When we had a conversation, Laura, you said that within these processes people were really working together much more than they often say they ally. Please can you share with us some of the insight you have.
My focus was very much on the way creation is shaped by interactions, so that is to say: a choreographer is not like an innovative God who comes in the studio and delivers something that the dancers are meant to receive gratefully. On the contrary, the idea was that without interactions, without the dancers’ willingness and contribution in the studio, no creation is ever going to happen – unless the choreographer is making a solo for himself. (…) Collaboration is a defining feature of the art form, and what I found is that companies are moving more and more towards the idea that there is co-creation in the studio. But historically that has not necessarily been the dominant idea – so there is still a lot of conflict, whether it’s conscious or not (it can be unconscious at times). Some dancers will expect to be given things and be frustrated when they are not given them, when they are required to go outside their comfort zone, whereas others embrace it more. (…) In each case, you can see the ballet’s history being replayed in the studio by people who embody it. It comes out even without words. You can see it in the attitude and in the physical interactions between choreographers and dancers.
This I find very, very interesting, because I was doing a little bit of research on what empathy creates within a business. I read that big companies had done a huge amount of research and had asked the CEOs how important they think empathy is and whether it is implied in the way the company works. About 92% of the CEOs said: “Yes, we have a lot of empathy in the company”, but only about 48% of the people working there actually felt that way. We all work in the same world, and in the end – or actually in the beginning – we have the same vision. We want to create something beautiful; we do it together and we also need each other. (…) I’m sure that wouldn’t be intentionally not to see someone or not to care, but sometimes it lacks communication.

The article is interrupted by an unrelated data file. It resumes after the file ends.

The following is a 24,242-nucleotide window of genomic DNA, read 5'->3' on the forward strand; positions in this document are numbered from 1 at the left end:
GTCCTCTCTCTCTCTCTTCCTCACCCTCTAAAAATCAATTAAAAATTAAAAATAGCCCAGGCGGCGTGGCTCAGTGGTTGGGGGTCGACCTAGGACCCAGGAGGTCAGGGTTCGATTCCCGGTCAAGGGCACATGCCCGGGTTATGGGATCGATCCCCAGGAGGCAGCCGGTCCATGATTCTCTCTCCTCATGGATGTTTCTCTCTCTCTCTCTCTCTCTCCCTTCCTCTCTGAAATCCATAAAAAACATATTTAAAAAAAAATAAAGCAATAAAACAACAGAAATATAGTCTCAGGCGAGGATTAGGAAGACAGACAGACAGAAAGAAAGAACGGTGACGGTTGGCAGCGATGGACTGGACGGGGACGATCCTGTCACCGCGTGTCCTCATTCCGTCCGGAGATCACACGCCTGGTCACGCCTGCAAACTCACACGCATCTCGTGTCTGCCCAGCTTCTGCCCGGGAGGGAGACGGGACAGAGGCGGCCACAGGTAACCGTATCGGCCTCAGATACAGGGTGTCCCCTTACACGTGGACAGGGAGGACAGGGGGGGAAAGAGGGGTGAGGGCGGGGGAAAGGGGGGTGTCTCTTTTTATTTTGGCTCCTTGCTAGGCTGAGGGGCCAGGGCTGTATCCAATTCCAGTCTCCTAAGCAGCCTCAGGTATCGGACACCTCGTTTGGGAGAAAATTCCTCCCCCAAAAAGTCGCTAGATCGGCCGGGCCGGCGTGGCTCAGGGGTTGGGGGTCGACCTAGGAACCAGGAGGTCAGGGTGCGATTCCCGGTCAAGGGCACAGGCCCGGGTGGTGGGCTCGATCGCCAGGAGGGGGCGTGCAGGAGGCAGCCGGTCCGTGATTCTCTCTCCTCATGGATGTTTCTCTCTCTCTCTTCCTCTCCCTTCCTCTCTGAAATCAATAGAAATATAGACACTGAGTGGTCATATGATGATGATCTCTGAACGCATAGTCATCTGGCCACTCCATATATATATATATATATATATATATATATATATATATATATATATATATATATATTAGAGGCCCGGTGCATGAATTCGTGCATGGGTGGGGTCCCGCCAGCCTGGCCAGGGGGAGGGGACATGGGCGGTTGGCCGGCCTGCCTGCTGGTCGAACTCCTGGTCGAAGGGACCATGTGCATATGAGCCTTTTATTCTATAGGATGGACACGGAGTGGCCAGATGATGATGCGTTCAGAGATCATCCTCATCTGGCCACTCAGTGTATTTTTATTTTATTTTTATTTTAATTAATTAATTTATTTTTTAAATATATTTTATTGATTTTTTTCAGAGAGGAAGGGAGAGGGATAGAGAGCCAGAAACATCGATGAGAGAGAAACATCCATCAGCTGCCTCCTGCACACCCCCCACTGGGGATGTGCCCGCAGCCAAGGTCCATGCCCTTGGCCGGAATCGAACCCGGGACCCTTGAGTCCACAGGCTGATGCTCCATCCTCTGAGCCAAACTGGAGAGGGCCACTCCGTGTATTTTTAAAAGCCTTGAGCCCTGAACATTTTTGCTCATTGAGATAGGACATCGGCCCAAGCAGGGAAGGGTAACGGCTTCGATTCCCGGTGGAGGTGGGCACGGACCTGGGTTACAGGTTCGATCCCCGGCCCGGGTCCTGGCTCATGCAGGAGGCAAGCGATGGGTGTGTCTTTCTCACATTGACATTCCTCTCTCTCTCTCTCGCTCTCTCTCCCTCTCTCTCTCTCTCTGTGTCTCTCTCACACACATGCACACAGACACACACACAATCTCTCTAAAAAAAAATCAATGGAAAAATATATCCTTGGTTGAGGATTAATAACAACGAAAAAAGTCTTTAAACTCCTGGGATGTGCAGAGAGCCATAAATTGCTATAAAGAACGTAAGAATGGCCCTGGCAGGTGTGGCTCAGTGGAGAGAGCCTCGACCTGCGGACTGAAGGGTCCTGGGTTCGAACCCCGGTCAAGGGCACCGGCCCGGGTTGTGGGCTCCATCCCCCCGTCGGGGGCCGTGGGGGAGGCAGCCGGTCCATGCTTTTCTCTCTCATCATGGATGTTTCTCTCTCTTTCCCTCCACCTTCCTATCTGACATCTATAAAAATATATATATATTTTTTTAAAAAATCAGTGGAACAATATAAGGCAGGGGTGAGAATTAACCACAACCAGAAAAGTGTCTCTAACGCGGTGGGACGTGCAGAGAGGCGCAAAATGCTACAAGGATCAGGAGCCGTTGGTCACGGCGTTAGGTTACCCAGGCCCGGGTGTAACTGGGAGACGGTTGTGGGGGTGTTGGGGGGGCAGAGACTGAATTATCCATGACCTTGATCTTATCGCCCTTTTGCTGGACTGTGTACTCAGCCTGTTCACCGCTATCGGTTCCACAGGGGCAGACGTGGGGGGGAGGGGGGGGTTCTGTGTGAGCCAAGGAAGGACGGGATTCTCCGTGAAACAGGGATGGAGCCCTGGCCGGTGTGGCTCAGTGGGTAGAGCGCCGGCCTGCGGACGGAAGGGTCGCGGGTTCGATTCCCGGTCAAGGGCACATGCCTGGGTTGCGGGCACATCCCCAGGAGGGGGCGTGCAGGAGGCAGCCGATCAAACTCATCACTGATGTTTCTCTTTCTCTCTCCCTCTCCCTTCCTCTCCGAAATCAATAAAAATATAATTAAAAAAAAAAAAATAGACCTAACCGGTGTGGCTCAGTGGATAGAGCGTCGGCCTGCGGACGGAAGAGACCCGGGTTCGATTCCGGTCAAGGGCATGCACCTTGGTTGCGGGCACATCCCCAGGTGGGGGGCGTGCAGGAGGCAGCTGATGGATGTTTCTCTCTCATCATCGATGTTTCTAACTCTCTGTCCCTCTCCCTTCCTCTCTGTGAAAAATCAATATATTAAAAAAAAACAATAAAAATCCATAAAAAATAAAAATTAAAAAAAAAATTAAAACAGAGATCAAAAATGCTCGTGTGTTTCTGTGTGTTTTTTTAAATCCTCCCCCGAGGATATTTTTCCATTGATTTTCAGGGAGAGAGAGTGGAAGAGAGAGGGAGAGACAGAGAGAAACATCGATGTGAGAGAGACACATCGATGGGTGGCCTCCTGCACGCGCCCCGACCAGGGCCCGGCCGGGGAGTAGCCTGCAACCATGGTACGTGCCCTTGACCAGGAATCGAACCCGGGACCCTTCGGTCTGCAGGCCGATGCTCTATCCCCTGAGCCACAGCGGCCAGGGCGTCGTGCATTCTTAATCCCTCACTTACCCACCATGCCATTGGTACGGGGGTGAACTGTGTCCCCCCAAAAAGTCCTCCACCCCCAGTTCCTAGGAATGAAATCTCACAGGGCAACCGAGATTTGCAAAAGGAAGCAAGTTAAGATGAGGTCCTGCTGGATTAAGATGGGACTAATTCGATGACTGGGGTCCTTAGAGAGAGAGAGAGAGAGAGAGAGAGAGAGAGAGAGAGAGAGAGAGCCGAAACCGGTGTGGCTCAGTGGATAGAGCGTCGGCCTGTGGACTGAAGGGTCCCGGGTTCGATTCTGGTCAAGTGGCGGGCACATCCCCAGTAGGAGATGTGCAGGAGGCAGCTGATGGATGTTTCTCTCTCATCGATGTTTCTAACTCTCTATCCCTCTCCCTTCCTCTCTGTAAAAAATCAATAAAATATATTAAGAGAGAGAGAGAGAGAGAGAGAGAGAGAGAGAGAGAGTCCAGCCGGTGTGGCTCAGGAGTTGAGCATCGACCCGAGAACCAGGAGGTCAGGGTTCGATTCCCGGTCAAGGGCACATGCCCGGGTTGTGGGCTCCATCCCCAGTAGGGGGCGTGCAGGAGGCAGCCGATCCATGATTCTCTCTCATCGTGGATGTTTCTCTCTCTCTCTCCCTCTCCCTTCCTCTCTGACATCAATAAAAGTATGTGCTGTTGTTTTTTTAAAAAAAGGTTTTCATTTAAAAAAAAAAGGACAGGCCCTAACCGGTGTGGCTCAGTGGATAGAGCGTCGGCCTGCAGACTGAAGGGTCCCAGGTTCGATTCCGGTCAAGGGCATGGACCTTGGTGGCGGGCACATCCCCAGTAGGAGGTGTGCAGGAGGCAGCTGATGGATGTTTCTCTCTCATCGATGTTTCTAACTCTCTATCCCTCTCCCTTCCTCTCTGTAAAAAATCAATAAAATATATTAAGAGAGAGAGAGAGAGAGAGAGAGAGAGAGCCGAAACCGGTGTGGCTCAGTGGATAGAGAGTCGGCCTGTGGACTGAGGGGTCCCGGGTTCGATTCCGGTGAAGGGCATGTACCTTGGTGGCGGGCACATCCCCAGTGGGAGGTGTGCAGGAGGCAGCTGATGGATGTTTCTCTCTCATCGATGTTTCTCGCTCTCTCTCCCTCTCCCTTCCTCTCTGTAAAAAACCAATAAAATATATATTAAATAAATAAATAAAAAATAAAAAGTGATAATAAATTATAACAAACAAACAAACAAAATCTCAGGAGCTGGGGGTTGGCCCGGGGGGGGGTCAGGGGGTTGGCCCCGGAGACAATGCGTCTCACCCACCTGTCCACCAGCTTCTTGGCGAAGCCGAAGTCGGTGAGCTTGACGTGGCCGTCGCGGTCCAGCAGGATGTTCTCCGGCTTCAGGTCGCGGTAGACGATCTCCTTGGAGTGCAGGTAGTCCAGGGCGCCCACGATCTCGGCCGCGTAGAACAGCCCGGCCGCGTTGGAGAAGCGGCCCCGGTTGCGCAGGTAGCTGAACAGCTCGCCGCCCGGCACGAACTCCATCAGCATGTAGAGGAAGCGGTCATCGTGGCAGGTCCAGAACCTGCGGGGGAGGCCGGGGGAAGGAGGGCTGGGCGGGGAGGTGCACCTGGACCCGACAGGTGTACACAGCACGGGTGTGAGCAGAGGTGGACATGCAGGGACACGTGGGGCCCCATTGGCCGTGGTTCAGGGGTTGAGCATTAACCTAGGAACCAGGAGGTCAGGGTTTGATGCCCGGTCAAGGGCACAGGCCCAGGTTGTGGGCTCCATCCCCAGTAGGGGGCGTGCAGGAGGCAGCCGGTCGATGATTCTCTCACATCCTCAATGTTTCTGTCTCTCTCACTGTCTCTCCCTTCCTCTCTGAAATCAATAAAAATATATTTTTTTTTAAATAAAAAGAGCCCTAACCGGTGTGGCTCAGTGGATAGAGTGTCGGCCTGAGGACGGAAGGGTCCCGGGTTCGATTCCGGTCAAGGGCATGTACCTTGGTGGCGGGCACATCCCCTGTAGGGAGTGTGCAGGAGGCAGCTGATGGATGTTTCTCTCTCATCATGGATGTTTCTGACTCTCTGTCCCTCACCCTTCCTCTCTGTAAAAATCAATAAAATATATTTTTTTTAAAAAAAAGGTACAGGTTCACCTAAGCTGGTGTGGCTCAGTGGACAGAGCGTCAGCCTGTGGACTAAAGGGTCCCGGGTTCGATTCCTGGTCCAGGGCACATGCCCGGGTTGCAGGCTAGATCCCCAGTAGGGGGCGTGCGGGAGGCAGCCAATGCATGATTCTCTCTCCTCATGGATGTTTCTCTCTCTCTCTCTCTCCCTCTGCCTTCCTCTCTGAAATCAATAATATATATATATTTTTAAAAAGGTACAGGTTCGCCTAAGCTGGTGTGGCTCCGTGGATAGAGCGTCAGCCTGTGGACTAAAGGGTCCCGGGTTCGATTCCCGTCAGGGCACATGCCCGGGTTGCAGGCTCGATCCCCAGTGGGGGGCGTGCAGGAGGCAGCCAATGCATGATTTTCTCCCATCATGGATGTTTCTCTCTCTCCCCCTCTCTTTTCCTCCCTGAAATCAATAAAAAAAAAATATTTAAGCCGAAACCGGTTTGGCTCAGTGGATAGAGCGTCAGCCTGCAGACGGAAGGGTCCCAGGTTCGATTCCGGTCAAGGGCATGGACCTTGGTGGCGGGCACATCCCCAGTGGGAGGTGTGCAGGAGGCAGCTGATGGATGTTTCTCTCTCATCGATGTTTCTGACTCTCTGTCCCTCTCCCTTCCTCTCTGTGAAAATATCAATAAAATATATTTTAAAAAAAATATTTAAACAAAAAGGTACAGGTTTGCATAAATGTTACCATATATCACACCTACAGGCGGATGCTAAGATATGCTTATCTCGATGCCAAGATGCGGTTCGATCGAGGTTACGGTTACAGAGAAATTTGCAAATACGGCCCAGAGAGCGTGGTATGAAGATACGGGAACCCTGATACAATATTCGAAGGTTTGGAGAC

There’s a difference that we need to recognize between sympathy and empathy and I think the difference is that empathy is a call to action – something has to happen that changes something – whereas sympathizing is often what people replace that with. They can understand the problem and can feel sad about it, but there’s no call to action.
Ernst, can you respond to that? You’re director of the Junior Company, and you’re now an interim director of the National Ballet Academy. You reflect a lot on communication and the importance of it.
A lot of the time we fall back on structures and practices that we know (…) and we have to be incredibly aware, not 200% but 300% to change that around, because ballet is really behind in that place. The world has changed, the way of learning has changed – look at the way young people learn math and science and English. That has changed incredibly over the last twenty years, but the way we’re teaching ballet hasn’t really changed that much. (…)
You’re an example of someone who was brought up in ballet (…) and you are the result of the culture that you now would like to question. Can you give some hints as to how to do that?
First of all, it’s to acknowledge that you’re part of the problem. (…) It all comes down to human interaction, to listening to each other; and that might also include listening to people who are not part of this [ballet] world. (…)